Wisconsinites who went for Trump now find themselves economically disadvantaged despite their support. It’s become an international tale: how some residents of America’s Dairyland foolishly hoped for better from Trump and now find themselves experiencing worse:
Plymouth, Wisconsin, styles itself as “the cheese capital of the world”. The town of 8,445 people, about an hour north of Milwaukee, was once the site of the National Cheese Exchange where cheese commodity prices were set and today about 15% of all US cheese passes through the town.
Now Plymouth residents are worried they will become one of the first big victims of Donald Trump’s escalating trade war. In retaliation for his administration’s tariffs on steel and aluminium, the US’s largest trading partners, Canada, China, the EU and Mexico, have all targeted the cheese industry with regulations and extra duties and this week raised the stakes, adding more duties as the threat of an all-out trade war grows.
But hitting dairy hurts Wisconsin far more than knocking its famous motorbikes. Harley’s revenues were $5.6bn last year and it employs about 5,800 people. The dairy industry contributes $43.4bn to Wisconsin’s economy each year and the state is home to about 8,500 dairy farms, more than any other state.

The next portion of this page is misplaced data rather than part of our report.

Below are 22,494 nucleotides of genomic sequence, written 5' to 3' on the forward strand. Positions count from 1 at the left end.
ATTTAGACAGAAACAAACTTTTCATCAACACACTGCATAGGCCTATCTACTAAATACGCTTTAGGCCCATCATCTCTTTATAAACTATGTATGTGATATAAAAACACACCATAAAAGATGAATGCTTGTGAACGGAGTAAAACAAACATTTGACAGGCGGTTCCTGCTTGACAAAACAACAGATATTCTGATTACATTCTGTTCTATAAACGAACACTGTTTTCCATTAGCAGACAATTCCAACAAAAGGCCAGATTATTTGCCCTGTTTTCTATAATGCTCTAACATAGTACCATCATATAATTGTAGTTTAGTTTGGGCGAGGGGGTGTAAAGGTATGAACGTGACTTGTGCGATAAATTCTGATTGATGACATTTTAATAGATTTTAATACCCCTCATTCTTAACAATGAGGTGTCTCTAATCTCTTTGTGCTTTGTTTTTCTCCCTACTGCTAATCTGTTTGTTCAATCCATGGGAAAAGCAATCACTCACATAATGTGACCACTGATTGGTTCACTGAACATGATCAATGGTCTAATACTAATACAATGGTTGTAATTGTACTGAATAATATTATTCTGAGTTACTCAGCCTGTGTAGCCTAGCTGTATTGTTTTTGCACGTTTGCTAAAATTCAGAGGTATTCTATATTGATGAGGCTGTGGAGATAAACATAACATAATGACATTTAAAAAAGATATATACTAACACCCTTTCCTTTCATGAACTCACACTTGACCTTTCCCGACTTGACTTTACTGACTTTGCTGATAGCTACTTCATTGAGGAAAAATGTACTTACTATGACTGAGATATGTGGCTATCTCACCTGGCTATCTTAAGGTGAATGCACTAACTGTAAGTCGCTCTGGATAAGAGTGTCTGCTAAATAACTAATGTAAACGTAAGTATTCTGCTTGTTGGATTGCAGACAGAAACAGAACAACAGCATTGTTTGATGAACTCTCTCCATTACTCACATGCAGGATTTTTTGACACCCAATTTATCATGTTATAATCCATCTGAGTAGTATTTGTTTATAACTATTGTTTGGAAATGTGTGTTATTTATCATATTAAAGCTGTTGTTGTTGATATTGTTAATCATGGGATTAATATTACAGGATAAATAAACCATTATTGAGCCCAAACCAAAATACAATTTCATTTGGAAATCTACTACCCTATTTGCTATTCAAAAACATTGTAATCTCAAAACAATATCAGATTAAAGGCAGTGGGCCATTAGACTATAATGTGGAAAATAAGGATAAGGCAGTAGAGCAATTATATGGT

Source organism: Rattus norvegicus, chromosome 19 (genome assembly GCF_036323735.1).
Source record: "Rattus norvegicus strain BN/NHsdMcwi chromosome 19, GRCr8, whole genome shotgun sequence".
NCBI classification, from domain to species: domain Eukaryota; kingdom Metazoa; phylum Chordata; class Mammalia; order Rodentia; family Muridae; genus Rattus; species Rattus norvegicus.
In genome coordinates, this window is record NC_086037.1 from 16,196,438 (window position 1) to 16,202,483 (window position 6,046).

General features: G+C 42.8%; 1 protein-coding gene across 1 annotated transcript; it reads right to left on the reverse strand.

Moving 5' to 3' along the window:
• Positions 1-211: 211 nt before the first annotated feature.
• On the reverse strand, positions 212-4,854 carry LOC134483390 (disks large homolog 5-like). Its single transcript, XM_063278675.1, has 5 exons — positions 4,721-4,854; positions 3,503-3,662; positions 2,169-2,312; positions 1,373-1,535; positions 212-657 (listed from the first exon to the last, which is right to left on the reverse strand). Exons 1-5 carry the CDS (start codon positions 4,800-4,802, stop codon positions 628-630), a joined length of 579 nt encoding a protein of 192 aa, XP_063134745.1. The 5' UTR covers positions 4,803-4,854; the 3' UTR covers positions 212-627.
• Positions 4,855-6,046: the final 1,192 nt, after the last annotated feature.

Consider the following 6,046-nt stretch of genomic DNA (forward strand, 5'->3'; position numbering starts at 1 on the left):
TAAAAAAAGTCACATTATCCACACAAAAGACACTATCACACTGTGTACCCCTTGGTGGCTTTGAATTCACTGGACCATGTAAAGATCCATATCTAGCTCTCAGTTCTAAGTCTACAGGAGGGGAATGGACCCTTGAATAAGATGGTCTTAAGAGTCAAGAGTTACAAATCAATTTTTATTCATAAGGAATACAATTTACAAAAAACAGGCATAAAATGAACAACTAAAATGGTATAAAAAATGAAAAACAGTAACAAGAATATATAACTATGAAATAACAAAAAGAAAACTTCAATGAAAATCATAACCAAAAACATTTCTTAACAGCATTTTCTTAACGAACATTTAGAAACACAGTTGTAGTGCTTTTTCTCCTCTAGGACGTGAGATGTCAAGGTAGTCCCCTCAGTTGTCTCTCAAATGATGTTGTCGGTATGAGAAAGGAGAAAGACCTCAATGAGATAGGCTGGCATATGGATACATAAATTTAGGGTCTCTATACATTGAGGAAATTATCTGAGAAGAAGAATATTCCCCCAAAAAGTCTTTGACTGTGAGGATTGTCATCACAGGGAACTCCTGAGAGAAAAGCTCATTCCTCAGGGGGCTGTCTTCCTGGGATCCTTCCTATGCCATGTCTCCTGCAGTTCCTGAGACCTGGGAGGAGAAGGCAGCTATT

It’s possible, of course, that some farmers supported Trump wholly apart from their economic self-interest. (Minnesota soybean farmer Michael Petefish, for example, gives the cultural and ethnic game away in another story when he observes “[t]his is multi-generational American families, your base, that you are now squarely putting into financial peril.” Precious, almost: Petefish thinks that he’s somehow entitled to preference for earlier generations whose actions were wholly out of his hands. By his own disordered standards, he should be entitled to far less than those of us whose families have been here twice as long as his family’s five generations. Live by genealogy, perish by genealogy.)
Perhaps the Trump base will hold on forever, satisfied with an ethnic and cultural policy even as their personal circumstances decline, until that inevitable moment when Trumpism, itself, meets ruin.
So be it: people choose freely, sometimes well, sometimes poorly. Along the way, however, some Trump supporters now confront the consequences of how little they matter to the man in Trump Tower.